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  1. Cecil
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    Cecil Member

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    Contest submission form advice

    Discussion in 'Publishing' started by Cecil, Oct 13, 2010.

    I hope this is the right forum for this (seems like it should be).

    So I (finally) finished revising a short story and intend to submit it to a particular contest. The reason for this is because I first wrote the story in a "writing commercial fiction" class at my college, and my teacher specifically said that that contest is "the place for my story" and that it was a career maker if you win. The thing is, my teacher in that class also just so happened to be a very well known (arguably famous) author.

    So the online submission form for the contest wants me to write in how I heard about the contest. Should I say that it was recommended to me by "famous author," which could theoretically encourage a more serious look and start the judge off in a good mood (and might make a slight difference)? But most importantly, it would also be totally honest.

    On the other hand, such "name dropping" could be seen as pandering, or be an assumed lie. With the online applications just now opening up (they used to only accept mailed in manuscripts), I expect they'll get flooded by poor quality submissions just because they're now so much easier to send (and you avoid the cost of shipping); so they might be inclined to take any excuse to weed out as many submissions as possible. So my "name drop" could either be an excuse to weed it out from the get go, or something that actually prevents it from being weeded out.

    Also, if I'm right, and they're getting flooded with on-line submissions, maybe it would be smarter to send via mail which may dodge the "some guy deleting every other submission without looking at them" filter that I'm probably just imagining.

    Alternately, maybe I'm just thinking way too hard about this. Since the judges don't actually see the submission form (to prevent bias if they recognize the author's name), I should just trust the system to be fair, write whatever in the "how did you here about us?" box, and just send the darn thing.
     
  2. art
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    art Contributing Member Contributor

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    how did you here about us? My college tutor told me about you.

    Pretty straightforward.

    If your tutor lacked fame, I imagine you would regard it as a peculiar practice to specify his name. Be guided by that.

    You have, I imagine, gained a lot from this author's expertise? Is that not sufficient?

    You are perhaps in competition with folk who have never seen the inside of a college lecture theatre. Think upon that.

    * Gets off high horse and returns to moral gutter *
     
  3. mammamaia
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    mammamaia nit-picker-in-chief Contributor

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    such questions are asked only to provide info to the contest-holders on how best to advertise it in the future, not for any other reason... so keep it simple and don't name drop...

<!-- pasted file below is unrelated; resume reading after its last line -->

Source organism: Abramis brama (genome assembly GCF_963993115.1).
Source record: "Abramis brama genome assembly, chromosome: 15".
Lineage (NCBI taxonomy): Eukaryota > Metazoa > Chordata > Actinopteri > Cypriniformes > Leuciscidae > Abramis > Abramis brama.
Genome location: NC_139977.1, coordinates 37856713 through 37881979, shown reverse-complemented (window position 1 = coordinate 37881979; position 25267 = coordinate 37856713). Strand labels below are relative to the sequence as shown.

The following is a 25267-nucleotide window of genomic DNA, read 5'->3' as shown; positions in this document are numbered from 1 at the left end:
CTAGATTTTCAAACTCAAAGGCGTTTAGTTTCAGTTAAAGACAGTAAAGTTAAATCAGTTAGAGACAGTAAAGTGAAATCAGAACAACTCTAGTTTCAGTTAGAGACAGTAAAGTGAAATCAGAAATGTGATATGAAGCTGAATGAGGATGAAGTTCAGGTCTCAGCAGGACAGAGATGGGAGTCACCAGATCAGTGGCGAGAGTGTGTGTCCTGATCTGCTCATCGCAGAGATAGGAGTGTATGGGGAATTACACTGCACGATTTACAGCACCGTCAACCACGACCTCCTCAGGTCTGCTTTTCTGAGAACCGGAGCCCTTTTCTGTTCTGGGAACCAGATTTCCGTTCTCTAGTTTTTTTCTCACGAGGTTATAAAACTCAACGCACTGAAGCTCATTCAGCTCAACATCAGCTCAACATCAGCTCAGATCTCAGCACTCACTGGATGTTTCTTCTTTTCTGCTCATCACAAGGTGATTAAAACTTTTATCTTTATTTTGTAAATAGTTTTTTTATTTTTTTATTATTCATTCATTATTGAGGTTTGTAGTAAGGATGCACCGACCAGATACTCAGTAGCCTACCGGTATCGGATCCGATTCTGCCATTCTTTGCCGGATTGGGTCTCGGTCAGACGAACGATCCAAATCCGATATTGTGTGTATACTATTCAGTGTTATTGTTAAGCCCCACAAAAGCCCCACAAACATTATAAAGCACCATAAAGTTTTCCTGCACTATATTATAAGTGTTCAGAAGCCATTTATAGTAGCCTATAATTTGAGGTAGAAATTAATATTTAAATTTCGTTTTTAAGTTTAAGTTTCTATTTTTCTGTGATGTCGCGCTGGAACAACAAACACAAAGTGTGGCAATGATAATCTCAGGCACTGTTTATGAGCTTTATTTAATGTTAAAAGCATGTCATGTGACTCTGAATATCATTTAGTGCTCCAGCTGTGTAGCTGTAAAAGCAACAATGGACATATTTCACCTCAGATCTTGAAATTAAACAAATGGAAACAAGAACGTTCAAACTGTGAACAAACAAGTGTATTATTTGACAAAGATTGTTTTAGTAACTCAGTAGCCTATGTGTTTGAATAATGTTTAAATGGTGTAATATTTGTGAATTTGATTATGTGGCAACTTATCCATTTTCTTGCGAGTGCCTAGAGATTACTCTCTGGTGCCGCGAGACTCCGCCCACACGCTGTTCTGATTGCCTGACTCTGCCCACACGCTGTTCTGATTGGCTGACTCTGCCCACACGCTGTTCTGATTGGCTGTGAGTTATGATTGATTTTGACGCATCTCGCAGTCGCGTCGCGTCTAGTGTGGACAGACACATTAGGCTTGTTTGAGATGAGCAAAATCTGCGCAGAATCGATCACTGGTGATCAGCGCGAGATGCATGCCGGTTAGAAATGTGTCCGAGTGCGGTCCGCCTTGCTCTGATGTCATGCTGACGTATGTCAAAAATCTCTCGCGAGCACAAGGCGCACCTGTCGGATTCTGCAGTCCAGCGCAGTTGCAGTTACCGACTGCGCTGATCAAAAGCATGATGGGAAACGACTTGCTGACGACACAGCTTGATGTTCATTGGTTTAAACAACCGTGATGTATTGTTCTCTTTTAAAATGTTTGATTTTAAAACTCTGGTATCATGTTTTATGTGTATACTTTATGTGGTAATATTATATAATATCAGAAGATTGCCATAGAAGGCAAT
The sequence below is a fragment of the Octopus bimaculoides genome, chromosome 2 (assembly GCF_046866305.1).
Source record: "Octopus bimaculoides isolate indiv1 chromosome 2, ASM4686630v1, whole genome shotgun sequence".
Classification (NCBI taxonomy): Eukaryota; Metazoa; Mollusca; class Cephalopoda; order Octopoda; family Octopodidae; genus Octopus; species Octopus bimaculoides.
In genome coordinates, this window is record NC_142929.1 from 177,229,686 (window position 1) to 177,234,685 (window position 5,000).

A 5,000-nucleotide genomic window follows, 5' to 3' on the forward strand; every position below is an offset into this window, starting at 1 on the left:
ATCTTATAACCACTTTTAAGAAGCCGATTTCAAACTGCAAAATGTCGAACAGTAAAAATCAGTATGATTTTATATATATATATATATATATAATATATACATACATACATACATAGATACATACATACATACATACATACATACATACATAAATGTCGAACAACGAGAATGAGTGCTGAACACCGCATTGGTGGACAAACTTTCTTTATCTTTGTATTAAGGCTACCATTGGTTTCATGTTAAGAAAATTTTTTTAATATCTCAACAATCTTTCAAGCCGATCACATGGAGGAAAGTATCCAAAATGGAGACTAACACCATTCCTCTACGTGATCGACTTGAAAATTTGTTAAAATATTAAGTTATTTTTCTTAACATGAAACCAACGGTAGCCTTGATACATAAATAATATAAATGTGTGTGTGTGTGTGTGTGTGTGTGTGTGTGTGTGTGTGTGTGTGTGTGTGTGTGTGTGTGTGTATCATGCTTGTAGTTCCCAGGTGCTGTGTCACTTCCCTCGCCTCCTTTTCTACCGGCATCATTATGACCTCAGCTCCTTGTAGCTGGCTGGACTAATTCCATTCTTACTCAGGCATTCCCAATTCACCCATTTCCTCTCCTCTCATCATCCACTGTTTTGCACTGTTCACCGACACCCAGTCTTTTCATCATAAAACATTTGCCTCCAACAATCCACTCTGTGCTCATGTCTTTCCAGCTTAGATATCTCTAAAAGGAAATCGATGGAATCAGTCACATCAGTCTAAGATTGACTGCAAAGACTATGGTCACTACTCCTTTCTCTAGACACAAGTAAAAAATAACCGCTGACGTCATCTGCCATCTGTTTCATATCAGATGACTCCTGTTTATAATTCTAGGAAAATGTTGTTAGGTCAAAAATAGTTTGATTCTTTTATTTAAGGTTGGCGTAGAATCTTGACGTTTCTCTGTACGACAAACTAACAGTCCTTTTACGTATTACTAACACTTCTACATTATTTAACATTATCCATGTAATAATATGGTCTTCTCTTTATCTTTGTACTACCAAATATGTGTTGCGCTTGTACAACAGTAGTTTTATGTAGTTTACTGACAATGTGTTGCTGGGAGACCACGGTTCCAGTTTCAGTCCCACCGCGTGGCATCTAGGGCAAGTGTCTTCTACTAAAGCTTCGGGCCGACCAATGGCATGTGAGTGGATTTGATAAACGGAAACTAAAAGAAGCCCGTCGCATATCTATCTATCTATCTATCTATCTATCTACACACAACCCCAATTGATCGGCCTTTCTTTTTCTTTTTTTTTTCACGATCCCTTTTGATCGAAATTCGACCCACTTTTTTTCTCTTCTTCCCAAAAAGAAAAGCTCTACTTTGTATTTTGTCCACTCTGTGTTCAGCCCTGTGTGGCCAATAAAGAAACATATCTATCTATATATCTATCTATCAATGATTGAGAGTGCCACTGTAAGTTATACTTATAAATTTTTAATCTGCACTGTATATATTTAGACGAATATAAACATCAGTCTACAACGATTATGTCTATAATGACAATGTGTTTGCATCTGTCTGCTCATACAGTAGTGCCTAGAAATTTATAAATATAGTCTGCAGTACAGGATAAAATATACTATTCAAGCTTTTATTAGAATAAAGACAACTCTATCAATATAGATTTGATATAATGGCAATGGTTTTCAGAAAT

i agree that a snail mail entry is preferable to email... the reason is that way your ms lies around and is passed around to be read by more than just the person who checks out the emails...

    good luck!

    love and hugs, maia
     
  4. Cecil
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    Cecil Member

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    Thanks for the advice. Admittedly, this the first time I've submitted any of my work to anything before, so I'm freaking out a little.

    It seems unfair that a snail mail entry might get special treatment, but I guess that's the way of the world sometimes.

    Also, apparently I broke a rule by naming the contest? Sorry about that. That's what I get for such long periods of inactivity after the first time I looked over the rules. I will try to be more careful in future. I was actually hoping to get some opinions on the contest in general, but I guess such queries belong elsewhere.
    *goes off to review posting rules*
     
  5. Spring Gem
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    Spring Gem Member

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    In blind judging contests, the application is separated from the manuscript, and the judges see only the manuscript with a special number on it so it can be matched with the application after judging. You should submit your entry according to the contest rules. If the rules state snail mail or email submissions are okay, then you can submit either way and it shouldn't make any difference. You should also format your submission according to contest rules.
     
  6. Beckahrah
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    Beckahrah Member

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    No, definitely do not 'name drop.' Most contests will automatically disqualify any entry with ANY name or personal information attached to it whatsoever. Just follow the contests' formatting instructions and you'll be ok.

    I haven't had any issues with electronic submissions myself. In fact, I've had WAY more issues with regular mail submissions getting lost or arriving too late, etc. I had one short story I submitted electronically finish as a semi-finalist in...ah, in a very famous sci/fi fantasy writing contest...so they definitely got it and didn't hold the email entry against me.
     

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